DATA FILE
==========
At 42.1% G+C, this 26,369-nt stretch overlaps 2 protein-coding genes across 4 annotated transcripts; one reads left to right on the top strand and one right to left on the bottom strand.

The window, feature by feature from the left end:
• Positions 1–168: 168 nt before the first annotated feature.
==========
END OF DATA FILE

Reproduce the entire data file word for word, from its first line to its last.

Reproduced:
At 42.1% G+C, this 26,369-nt stretch overlaps 2 protein-coding genes across 4 annotated transcripts; one reads left to right on the top strand and one right to left on the bottom strand.

The window, feature by feature from the left end:
• Positions 1–168: 168 nt before the first annotated feature.